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Dia Del Campesino Celebrates 25 Years Serving Farmworkers in San Luis

As the winter ag season continues in Yuma County, local fields are filled with workers, visible from early in the morning until late in the evening.

Their days are long and the work is physical, but these men and women are vital to the region’s $3.2 billion annual ag industry.

For 25 years, Campesinos Sin Fronteras has organized on a December night to connect some of these workers with local services like health care and immigration help. But organizers say the annual Dia Del Campesino event in San Luis is really designed as a way to thank this hard-working population. 

Gates open at a city park in San Luis, Ariz., where volunteers from throughout Yuma County and Arizona have been up long before the sun on a chilly Saturday morning in December. It’s the start of the annual Dia Del Campesino event.

To meet some of the tens of thousands of hard-working local ag workers, you have to match their routine. That means the start time for this year’s event is 1 a.m.

Starting then and for the next several hours, a steady flow of workers will catch buses not far from here to begin their work day in the fields of Yuma County.

Dia Del Campesino, or Day of the Farmworker, at Joe Orduño Park will welcome more than 3,000 farmworkers tonight. They come for health screenings, donated clothing and a warm meal.

Lamberto Escobar Carrera was the first person in line. He works for D’Arrigo Brothers Company of California. He’s wearing a white cowboy hat, navy jacket, black jeans and caramel-colored boots.

Escobar Carrera said “This is a program that helps many in the Hispanic community, particularly those who need services, who need some help. People need medical services and some are battling the flu. People can come to get a check up and get information on things like citizenship services.”

Social service agencies offer health checkups and other services for farmworkers and low-income residents year-round in Yuma County but this is arguably the largest gathering of the organizations in one place at the same time.  To keep things moving music is provided by a local Mexican banda group.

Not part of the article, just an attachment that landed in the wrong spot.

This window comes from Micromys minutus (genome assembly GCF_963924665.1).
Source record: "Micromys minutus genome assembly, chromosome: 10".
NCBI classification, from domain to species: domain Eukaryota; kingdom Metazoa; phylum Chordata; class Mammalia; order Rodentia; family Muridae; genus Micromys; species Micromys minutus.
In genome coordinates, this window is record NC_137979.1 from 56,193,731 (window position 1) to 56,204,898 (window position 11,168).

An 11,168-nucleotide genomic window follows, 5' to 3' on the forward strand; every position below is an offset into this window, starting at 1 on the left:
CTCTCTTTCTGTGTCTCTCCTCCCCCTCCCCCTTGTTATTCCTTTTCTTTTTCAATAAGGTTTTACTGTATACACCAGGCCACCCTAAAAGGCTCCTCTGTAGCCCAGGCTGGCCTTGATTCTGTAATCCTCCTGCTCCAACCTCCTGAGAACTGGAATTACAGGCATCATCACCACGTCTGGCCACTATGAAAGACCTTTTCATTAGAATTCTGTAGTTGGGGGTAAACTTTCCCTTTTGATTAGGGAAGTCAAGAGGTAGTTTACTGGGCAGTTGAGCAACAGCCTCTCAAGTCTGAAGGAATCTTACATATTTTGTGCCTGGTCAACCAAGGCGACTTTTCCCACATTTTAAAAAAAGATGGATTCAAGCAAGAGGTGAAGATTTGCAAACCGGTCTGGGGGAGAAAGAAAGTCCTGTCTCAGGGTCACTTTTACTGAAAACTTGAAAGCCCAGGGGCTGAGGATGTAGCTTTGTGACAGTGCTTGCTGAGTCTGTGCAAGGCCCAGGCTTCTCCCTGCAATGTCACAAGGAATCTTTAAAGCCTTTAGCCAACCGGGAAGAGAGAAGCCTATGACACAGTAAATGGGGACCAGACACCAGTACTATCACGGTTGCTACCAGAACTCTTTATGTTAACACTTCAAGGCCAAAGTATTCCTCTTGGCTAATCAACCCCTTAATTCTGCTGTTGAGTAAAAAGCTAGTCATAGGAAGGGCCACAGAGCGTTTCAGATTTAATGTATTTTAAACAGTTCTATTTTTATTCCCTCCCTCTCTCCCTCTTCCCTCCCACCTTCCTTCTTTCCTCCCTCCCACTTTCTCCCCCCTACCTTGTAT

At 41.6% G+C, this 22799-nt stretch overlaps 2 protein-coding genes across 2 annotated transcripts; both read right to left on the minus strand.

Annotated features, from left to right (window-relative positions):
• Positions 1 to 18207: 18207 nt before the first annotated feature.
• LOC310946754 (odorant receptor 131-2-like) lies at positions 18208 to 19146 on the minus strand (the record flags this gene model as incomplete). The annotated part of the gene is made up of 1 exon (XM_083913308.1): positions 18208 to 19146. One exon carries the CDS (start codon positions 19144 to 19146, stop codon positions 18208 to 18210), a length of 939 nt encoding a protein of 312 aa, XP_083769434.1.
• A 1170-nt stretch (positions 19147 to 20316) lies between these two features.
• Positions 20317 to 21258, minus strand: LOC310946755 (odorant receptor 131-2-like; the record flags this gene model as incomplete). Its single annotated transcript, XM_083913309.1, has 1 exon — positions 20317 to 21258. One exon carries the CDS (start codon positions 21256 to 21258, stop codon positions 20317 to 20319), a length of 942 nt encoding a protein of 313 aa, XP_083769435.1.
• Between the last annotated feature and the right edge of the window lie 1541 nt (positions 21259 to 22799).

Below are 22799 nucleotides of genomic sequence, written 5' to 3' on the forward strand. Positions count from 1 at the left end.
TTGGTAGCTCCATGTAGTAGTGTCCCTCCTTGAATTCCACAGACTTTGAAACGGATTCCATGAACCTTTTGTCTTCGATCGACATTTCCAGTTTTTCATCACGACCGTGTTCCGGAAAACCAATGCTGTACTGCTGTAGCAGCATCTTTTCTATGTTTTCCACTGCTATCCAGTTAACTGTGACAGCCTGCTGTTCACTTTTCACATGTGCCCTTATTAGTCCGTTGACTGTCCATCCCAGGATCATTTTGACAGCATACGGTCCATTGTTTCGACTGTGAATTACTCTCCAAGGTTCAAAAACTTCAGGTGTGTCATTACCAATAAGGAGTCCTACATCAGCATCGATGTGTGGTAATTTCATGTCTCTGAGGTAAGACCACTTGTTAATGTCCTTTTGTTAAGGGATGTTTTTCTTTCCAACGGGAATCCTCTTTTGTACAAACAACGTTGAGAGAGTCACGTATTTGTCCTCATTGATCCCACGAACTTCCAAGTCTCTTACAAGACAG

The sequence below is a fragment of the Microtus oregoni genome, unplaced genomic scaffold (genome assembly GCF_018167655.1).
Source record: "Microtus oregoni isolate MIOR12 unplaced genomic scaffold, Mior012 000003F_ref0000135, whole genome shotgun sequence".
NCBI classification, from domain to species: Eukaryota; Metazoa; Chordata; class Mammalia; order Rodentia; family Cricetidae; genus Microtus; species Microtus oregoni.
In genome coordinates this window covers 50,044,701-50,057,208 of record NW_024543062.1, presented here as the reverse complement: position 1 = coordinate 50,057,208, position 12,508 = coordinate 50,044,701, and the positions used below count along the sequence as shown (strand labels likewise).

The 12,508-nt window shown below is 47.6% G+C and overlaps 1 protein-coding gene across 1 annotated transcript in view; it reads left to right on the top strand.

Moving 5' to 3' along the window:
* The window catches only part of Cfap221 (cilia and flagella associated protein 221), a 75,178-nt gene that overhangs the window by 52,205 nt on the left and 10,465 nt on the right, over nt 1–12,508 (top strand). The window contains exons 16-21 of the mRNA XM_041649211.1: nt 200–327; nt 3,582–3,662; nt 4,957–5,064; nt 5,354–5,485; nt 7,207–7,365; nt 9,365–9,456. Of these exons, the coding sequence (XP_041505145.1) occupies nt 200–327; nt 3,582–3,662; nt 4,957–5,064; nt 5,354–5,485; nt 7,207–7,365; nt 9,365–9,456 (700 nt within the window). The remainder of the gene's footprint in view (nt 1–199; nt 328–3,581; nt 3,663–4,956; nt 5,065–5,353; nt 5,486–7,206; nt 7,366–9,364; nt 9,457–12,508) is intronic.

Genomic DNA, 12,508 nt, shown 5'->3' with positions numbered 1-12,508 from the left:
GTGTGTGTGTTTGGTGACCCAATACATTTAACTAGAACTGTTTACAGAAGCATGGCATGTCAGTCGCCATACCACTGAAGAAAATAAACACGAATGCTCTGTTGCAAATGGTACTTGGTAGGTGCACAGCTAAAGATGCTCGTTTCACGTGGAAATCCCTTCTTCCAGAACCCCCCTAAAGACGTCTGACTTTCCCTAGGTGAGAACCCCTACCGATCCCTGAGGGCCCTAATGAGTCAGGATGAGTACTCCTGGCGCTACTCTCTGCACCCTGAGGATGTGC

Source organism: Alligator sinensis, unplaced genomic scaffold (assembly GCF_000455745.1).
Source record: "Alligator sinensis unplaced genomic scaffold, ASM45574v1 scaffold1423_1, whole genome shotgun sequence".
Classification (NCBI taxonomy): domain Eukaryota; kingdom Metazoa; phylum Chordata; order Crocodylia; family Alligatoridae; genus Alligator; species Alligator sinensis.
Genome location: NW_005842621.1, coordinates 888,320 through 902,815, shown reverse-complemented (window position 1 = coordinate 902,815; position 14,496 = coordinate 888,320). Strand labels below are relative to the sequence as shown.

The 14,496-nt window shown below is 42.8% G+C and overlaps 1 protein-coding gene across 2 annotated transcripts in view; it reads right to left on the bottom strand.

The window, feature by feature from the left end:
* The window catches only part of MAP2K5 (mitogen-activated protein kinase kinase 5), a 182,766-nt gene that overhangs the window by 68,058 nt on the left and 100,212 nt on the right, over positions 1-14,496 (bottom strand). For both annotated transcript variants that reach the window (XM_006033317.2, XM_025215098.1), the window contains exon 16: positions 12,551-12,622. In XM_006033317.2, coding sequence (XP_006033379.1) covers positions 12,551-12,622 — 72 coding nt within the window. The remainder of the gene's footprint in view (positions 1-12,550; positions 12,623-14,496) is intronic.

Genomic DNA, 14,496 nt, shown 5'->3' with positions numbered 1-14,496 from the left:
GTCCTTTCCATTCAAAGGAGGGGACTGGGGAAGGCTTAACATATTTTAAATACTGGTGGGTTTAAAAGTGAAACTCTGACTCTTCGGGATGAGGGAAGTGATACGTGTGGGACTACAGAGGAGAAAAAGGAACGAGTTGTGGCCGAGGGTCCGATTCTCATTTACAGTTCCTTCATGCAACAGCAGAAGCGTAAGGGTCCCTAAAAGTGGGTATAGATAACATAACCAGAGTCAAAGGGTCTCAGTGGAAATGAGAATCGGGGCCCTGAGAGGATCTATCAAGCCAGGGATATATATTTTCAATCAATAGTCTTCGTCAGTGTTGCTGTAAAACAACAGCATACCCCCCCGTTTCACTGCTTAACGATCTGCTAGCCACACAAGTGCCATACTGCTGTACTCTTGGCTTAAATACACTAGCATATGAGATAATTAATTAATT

Emma Torres is the executive director of Campesinos Sin Fronteras. The agency, organizes this event. Torres says the number of participating agencies has grown over the years. In 2013, the event moved from a park directly on the border to the city’s main park about one mile north of the port of entry because enhanced security measures at the port made the park there off-limits. Torres says the event is still a success.

“I think that this is a beautiful event," Torres said. "Not just because of the services we provide but also the commitment to service of our community as well.  I think that’s what gets me very excited and hopeful. We’ve been doing this for 25 years in my organization and my family.”

The longest line is for the donated clothing from a local homeless shelter, Crossroads Mission. The next longest line is for warm menudo.

Jose Vidal is a substance abuse counselor at Crossroads. He says the agency has participated in Dia Del Campesino for 13 years. He calls it a personal thank you to these important workers.

“Some people, they approach us and say they’re very happy to see us and they love what we do," Vidal said. "We just want to show how much we appreciate all the effort they do for us, you know, to put food on our tables.  We’re just very grateful for them.”

Those in attendance are offered free health screenings, including blood pressure and dental check-ups from mobile health units.

Farmworkers say it’s not easy for them to get services because they’re out in the fields during the day and are too tired when they get off work. And few have health insurance.

Josefina Valdivios works in the lettuce fields. She stands covering her head from the cold morning winds with a head scarf that many female farmworkers use to keep out the elements.

Valdivios said "I like to attend this event because, well, there’s coffee. They give us farmworkers so much. It helps a lot.”

Valdivios is one of the thousands of farmworkers who legally cross the border daily from San Luis Rio Colorado, Mexico every morning to work in Yuma County fields and factories. Her day began late Friday night.

Organizers say they hope scheduling this event ahead of her work day sends the message that she and her fellow farm laborers are appreciated.

Victor is originally from West Sacramento, California and has lived in Arizona for more than five years. He began his print journalism career in 2004 following his graduation from Georgetown University in Washington D.C. Victor has been a reporter for the following daily newspapers: The Monterey County Herald, The Salinas Californian and the Reno Gazette-Journal, where he covered stories including agriculture, education and Latino community news. Victor has also served as a local editor for Patch, a national news organization with hyperlocal websites, in Carmichael, California in the Sacramento area. He also served as the editor for The New Vision, the newspaper for the Roman Catholic Diocese of Tucson, which includes Yuma and La Paz counties. Victor lives in Somerton. He enjoys spending time with his family and friends and following most sports.
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